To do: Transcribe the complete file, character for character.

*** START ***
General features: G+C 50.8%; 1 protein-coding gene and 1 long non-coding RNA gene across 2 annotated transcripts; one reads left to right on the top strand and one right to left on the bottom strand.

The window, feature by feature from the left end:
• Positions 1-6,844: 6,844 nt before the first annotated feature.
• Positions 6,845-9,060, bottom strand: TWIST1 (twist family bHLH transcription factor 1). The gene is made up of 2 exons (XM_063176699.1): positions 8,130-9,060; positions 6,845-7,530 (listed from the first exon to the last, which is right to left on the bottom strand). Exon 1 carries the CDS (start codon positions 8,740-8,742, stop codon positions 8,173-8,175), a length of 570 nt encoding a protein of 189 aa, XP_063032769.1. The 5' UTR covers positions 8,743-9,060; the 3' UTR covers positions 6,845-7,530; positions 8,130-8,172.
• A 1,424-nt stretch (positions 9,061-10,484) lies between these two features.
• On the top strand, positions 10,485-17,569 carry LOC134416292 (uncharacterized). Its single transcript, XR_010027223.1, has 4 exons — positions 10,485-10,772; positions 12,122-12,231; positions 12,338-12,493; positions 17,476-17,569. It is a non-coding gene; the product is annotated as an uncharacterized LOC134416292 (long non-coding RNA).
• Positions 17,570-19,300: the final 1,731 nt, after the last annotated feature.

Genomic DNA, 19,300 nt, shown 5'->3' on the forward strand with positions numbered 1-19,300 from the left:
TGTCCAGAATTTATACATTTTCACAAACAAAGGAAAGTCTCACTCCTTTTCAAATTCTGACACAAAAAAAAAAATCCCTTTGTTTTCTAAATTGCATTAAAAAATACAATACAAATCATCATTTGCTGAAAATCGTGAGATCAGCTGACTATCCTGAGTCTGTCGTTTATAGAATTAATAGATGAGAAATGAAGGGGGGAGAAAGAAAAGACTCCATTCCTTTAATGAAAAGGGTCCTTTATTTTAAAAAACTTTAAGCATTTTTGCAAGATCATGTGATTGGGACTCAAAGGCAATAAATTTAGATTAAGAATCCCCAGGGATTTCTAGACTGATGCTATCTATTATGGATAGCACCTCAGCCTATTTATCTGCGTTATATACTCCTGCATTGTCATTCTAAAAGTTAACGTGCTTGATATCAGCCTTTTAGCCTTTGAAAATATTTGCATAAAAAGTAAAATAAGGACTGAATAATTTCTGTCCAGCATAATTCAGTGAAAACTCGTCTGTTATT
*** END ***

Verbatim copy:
General features: G+C 50.8%; 1 protein-coding gene and 1 long non-coding RNA gene across 2 annotated transcripts; one reads left to right on the top strand and one right to left on the bottom strand.

The window, feature by feature from the left end:
• Positions 1-6,844: 6,844 nt before the first annotated feature.
• Positions 6,845-9,060, bottom strand: TWIST1 (twist family bHLH transcription factor 1). The gene is made up of 2 exons (XM_063176699.1): positions 8,130-9,060; positions 6,845-7,530 (listed from the first exon to the last, which is right to left on the bottom strand). Exon 1 carries the CDS (start codon positions 8,740-8,742, stop codon positions 8,173-8,175), a length of 570 nt encoding a protein of 189 aa, XP_063032769.1. The 5' UTR covers positions 8,743-9,060; the 3' UTR covers positions 6,845-7,530; positions 8,130-8,172.
• A 1,424-nt stretch (positions 9,061-10,484) lies between these two features.
• On the top strand, positions 10,485-17,569 carry LOC134416292 (uncharacterized). Its single transcript, XR_010027223.1, has 4 exons — positions 10,485-10,772; positions 12,122-12,231; positions 12,338-12,493; positions 17,476-17,569. It is a non-coding gene; the product is annotated as an uncharacterized LOC134416292 (long non-coding RNA).
• Positions 17,570-19,300: the final 1,731 nt, after the last annotated feature.

Genomic DNA, 19,300 nt, shown 5'->3' on the forward strand with positions numbered 1-19,300 from the left:
TGTCCAGAATTTATACATTTTCACAAACAAAGGAAAGTCTCACTCCTTTTCAAATTCTGACACAAAAAAAAAAATCCCTTTGTTTTCTAAATTGCATTAAAAAATACAATACAAATCATCATTTGCTGAAAATCGTGAGATCAGCTGACTATCCTGAGTCTGTCGTTTATAGAATTAATAGATGAGAAATGAAGGGGGGAGAAAGAAAAGACTCCATTCCTTTAATGAAAAGGGTCCTTTATTTTAAAAAACTTTAAGCATTTTTGCAAGATCATGTGATTGGGACTCAAAGGCAATAAATTTAGATTAAGAATCCCCAGGGATTTCTAGACTGATGCTATCTATTATGGATAGCACCTCAGCCTATTTATCTGCGTTATATACTCCTGCATTGTCATTCTAAAAGTTAACGTGCTTGATATCAGCCTTTTAGCCTTTGAAAATATTTGCATAAAAAGTAAAATAAGGACTGAATAATTTCTGTCCAGCATAATTCAGTGAAAACTCGTCTGTTATT